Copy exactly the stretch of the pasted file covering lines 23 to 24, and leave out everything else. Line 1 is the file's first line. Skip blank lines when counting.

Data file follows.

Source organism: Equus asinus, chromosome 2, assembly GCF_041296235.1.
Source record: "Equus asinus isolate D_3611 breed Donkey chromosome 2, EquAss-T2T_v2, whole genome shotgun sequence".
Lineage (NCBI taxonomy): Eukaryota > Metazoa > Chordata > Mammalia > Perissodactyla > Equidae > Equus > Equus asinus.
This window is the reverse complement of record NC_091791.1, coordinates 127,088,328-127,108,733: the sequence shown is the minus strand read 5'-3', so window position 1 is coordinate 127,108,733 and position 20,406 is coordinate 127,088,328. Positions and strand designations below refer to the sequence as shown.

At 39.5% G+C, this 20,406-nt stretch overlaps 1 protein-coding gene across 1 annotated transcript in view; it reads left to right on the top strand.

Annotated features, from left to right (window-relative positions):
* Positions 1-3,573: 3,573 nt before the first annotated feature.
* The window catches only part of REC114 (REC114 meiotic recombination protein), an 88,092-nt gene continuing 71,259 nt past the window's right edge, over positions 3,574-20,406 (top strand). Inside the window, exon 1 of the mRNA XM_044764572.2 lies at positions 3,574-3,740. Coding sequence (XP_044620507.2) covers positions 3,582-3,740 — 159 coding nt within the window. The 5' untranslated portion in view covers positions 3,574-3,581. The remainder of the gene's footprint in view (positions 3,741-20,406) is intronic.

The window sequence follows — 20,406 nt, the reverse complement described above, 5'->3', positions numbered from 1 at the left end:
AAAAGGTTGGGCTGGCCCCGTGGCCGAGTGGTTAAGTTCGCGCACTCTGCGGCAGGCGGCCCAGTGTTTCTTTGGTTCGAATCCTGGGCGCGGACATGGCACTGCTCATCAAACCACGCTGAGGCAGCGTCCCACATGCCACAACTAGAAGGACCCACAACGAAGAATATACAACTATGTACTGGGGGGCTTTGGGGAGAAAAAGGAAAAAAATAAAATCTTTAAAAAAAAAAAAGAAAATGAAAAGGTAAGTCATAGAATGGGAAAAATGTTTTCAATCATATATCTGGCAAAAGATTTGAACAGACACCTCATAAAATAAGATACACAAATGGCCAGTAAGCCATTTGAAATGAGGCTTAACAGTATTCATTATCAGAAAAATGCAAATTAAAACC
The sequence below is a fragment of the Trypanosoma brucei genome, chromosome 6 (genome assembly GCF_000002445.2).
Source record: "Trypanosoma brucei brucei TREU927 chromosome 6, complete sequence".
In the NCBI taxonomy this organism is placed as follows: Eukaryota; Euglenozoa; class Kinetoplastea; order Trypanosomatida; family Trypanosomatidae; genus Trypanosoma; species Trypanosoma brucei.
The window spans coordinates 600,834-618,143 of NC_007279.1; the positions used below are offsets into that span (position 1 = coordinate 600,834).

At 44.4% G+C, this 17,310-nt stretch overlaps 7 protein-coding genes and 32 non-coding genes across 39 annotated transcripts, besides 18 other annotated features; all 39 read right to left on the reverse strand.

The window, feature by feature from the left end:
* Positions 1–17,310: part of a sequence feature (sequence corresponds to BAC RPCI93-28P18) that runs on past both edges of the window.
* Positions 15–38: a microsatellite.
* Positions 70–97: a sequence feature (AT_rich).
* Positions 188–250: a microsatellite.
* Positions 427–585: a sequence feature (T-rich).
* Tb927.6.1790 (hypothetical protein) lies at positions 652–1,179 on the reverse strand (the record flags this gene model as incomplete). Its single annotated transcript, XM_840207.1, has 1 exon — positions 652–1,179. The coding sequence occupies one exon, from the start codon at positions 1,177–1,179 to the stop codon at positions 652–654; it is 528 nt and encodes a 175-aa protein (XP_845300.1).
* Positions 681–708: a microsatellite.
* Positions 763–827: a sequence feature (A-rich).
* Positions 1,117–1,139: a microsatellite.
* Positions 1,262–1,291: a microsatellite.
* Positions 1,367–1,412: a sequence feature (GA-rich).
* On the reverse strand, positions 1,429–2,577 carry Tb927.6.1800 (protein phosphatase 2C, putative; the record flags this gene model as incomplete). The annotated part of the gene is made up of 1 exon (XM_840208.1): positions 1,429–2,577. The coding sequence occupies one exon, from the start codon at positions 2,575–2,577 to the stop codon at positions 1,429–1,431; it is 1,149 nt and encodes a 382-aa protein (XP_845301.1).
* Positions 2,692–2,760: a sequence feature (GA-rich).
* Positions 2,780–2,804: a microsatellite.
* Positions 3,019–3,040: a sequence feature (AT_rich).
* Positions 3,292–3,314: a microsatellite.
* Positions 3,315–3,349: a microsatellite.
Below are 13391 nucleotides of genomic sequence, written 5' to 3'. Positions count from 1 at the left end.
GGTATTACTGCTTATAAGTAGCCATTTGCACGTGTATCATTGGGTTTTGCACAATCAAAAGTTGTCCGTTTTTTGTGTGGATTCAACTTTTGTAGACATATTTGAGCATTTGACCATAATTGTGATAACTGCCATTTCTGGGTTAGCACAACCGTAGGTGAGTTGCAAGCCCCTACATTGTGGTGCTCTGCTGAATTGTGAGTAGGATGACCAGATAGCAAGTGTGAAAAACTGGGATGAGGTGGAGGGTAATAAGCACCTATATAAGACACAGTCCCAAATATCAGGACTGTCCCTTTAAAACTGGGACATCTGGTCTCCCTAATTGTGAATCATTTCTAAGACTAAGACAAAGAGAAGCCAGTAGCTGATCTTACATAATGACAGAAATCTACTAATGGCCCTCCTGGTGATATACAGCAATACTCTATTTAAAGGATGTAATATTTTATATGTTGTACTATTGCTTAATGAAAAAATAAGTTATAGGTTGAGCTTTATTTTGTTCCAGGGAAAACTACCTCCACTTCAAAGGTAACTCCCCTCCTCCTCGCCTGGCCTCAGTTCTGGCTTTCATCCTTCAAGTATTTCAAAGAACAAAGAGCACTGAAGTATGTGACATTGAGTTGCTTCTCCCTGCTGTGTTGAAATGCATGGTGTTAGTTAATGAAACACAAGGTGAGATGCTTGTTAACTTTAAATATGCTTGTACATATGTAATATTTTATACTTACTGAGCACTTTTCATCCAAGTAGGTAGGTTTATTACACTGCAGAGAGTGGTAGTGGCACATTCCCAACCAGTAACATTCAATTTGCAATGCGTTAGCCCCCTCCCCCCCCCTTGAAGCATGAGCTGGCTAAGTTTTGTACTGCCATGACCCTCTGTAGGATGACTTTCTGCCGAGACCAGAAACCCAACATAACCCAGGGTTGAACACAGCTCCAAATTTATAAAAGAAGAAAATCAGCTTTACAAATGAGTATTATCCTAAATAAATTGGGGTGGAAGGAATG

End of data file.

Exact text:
* Positions 681–708: a microsatellite.
* Positions 763–827: a sequence feature (A-rich).